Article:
In New York City last year, 20 people were killed by vehicles that were making legal left turns, according to this WNYC article published two months ago.
Because of the article, the New York City Council this month wrote a letter to Google asking the company to make two changes to Google Maps.
One of the council's requests is for a "stay on truck routes" feature for truck drivers. The other is for functionality that would give Google Maps users the ability to request turn-by-turn directions with fewer left turns.
Car accidents happen. It's a real problem, and it's tragic for victims and their families.
Google is already doing as much as any organization to address the problem by inventing a self-driving car that's way safer than human-driven cars.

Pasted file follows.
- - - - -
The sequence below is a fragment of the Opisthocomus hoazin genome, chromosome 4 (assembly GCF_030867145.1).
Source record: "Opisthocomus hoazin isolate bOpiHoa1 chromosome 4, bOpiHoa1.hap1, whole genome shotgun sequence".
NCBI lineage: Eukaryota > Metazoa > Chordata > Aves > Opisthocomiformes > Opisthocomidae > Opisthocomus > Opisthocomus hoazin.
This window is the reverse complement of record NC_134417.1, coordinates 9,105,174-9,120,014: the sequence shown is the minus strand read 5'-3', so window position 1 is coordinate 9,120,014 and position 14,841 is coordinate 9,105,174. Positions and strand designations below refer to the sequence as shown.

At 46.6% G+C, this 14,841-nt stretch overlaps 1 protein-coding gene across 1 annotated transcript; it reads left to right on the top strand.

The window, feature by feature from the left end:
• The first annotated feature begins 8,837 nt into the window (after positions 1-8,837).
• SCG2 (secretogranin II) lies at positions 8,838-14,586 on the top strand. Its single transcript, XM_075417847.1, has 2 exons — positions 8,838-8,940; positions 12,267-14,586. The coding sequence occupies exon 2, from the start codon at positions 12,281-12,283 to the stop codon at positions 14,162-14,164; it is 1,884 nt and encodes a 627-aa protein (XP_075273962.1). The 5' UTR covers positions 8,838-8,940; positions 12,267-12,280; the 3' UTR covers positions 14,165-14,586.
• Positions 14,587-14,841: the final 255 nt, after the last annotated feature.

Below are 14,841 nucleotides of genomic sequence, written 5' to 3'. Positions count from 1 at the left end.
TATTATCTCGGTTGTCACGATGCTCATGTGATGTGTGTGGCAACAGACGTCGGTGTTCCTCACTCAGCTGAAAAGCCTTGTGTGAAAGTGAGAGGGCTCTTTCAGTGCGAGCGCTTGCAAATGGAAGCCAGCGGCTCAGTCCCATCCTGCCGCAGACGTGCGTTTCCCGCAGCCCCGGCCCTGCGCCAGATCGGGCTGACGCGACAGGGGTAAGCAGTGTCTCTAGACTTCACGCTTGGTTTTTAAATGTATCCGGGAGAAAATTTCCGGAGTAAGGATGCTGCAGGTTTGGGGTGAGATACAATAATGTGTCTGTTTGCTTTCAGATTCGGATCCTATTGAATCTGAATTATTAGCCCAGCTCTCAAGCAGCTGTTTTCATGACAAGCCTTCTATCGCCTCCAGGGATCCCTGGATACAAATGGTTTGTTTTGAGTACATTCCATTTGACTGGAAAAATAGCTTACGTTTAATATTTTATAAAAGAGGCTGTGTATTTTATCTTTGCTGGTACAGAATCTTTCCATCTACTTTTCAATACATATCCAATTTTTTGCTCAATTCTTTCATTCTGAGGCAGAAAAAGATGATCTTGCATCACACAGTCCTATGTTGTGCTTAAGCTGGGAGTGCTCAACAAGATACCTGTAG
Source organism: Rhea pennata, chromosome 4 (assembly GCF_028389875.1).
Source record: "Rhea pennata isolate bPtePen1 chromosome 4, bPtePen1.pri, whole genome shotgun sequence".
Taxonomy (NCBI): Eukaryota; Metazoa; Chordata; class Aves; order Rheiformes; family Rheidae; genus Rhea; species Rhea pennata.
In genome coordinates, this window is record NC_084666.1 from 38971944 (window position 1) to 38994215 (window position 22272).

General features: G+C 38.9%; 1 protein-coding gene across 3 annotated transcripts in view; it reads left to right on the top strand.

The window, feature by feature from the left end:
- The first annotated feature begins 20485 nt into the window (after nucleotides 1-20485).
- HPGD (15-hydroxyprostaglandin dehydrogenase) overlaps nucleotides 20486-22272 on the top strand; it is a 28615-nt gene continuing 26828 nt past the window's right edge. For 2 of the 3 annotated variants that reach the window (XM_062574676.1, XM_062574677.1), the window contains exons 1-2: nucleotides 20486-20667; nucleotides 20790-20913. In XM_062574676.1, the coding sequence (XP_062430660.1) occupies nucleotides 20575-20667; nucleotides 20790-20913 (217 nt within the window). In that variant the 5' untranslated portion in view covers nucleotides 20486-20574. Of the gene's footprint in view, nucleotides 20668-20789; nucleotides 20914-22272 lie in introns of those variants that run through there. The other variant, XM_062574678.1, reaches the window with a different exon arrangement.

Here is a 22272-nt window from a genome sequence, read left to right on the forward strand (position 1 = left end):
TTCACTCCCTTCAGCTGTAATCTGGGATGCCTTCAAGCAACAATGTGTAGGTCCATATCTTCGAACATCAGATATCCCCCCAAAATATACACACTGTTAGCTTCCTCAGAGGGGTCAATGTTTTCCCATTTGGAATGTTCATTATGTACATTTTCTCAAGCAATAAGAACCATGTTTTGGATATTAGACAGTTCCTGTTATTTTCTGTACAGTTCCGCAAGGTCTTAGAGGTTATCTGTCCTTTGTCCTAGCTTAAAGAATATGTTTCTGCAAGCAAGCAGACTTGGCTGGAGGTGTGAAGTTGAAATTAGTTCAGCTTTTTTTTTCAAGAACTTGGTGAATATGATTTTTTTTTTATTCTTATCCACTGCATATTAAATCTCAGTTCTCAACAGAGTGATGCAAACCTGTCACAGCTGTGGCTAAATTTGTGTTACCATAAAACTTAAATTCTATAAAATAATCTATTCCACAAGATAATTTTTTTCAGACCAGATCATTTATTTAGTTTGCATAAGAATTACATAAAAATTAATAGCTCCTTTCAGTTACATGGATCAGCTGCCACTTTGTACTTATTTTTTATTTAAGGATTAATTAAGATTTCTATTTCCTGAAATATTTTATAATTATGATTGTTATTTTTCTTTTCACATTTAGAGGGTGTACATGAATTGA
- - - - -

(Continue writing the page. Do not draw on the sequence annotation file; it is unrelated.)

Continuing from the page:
But the New York City Council now wants Google to change its Maps app in order to solve society's car accident problem.
Here's the problem. Some or all of these ideas might be worth doing. They might make the world a better place. They might not.
But taken together, they have the overall effect of degrading the quality of Google's services, watering down Google's mission and turning Google into a company that intervenes in the way people communicate with each other.
It's social engineering.
The world has problems, but is breaking Google really the best way to fix society?
Google’s mission is to organize the world’s information, not rearrange the world's information to solve the society's problems.
This story, "Is it Google's job to fix society?" was originally published by Computerworld.